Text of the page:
Tag Archives: fate

Superstitious me

Phil: I wasn’t going to write this blog post. At half past seven, I messaged Candice to say, “Oops. Just switched the computer off and realized I haven’t blogged. I need to pack so will do it tomorrow. I’m sure no one will mind!”

I was serious. There’s a lot to pack for tomorrows work, and I had been on the computer quite a bit. The sensible thing would be to chill, get an early night and write something wonderful when I got back home.

So how come I’m typing this at twenty past nine in the evening?

Superstition.

Knawing away at me as I watched The Great British Bake Off, was the thought that if I didn’t write a post, somehow this would bring me bad luck. Something would go wrong tomorrow.

Now, I’m a bit of a nervous driver anyway. I instinctivly caveat any discussion of the future with “if everything goes OK” or “all being well” if there is a journey involved by car. Bring an aeroplane into the equation and I’m refusing to think about the future, because if I do, I’ll jinx it and bad things will happen.

I know lots of people try to tidy things up before going on holiday, so I’m not completely alone, or mad. We all worry about things and then try irrational ways to control them. Just some of us are worse than others.

I’ll “touch wood” for luck, but not in any serious way. Ladders don’t bother me.

But trying to make a deal with fate – I’ll write this blog but keep me safe and make sure my cameras work properly – is daft, I know it is. But then that’s the nature of irrational thoughts – they are irrational.And those little routines we develop to placate the gods of fate, maybe they are just warm, friendly moments that calm our nerves. But then that would make them rational things to do…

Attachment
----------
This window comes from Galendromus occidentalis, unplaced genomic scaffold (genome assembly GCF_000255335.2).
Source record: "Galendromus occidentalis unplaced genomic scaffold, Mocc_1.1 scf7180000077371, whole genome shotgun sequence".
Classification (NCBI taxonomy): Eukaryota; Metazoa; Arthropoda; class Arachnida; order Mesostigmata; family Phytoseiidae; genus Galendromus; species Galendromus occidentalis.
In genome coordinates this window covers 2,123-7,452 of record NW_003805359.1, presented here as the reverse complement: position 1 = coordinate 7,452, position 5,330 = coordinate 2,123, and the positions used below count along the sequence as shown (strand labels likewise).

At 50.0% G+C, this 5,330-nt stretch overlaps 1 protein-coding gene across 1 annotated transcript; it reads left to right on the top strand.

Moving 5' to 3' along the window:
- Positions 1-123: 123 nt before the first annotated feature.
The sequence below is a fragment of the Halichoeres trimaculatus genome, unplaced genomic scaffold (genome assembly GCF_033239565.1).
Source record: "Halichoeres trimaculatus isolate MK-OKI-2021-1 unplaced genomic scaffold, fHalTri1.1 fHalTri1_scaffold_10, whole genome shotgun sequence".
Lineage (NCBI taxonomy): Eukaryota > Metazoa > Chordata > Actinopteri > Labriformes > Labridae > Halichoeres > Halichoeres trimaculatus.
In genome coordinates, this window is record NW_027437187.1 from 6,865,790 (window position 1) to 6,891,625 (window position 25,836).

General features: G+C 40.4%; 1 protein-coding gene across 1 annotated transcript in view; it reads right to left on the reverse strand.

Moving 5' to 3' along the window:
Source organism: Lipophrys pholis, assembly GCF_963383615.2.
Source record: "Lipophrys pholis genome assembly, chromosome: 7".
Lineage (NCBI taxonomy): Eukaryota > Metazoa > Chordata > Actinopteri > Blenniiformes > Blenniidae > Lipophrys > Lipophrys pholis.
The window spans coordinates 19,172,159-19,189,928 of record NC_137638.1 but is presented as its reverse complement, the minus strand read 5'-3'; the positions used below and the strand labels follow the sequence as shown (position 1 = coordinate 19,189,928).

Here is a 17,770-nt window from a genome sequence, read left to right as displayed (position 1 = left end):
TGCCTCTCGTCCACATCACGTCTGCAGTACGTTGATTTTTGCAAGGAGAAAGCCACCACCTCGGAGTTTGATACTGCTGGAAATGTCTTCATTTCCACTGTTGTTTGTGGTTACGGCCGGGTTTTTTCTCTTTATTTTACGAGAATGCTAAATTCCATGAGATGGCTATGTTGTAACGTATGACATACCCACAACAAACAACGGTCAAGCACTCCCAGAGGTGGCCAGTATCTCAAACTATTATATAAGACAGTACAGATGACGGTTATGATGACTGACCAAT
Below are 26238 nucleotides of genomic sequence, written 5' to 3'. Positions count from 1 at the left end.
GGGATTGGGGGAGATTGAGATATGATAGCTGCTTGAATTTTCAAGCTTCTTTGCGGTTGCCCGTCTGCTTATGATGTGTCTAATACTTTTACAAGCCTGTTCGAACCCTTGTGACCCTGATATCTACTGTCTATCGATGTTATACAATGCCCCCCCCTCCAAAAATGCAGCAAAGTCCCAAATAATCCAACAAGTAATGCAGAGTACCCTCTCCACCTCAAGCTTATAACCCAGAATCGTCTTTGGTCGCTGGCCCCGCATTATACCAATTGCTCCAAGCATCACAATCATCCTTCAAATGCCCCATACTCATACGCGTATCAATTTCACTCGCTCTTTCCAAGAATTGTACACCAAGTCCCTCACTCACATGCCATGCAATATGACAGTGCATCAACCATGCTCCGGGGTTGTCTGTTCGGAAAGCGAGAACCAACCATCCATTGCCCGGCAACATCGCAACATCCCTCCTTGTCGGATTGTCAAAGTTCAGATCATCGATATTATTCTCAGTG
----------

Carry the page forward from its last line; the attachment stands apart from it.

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I don’t know how you find the time…

vintage Mauthe alarm clockPhil: This time last week, we were both away from our desks in either on a Margate industrial estate or field near Cambridge. Not on holidays you understand, for both of us it was work all the way.

When I talk to anyone about writing a book, some people say, “I’d love to do that but I just don’t have the time.”

The thing that separates writers from non-writers is that the first group get on with the dull job of typing out a story. There’s a world of difference between wanting to write and doing it. The trouble is that you have to devote a load of time to the doing bit. It’s great when you are in the flow but getting going is a bit like starting a 1970s British Leyland car in the winter – hard work.

Which is where it’s all gone a bit pear-shaped for us at the moment. Even sitting down for a lunchtime chat is hard as we are both busy people. If we didn’t have the thing written already, I’m not sure we’d ever get around to it.

That spell at the quango where we were able to devise the basic story and go away to get it down on the page was a lucky break.

Maybe fate had literary greatness in store for us. Let’s hope so.

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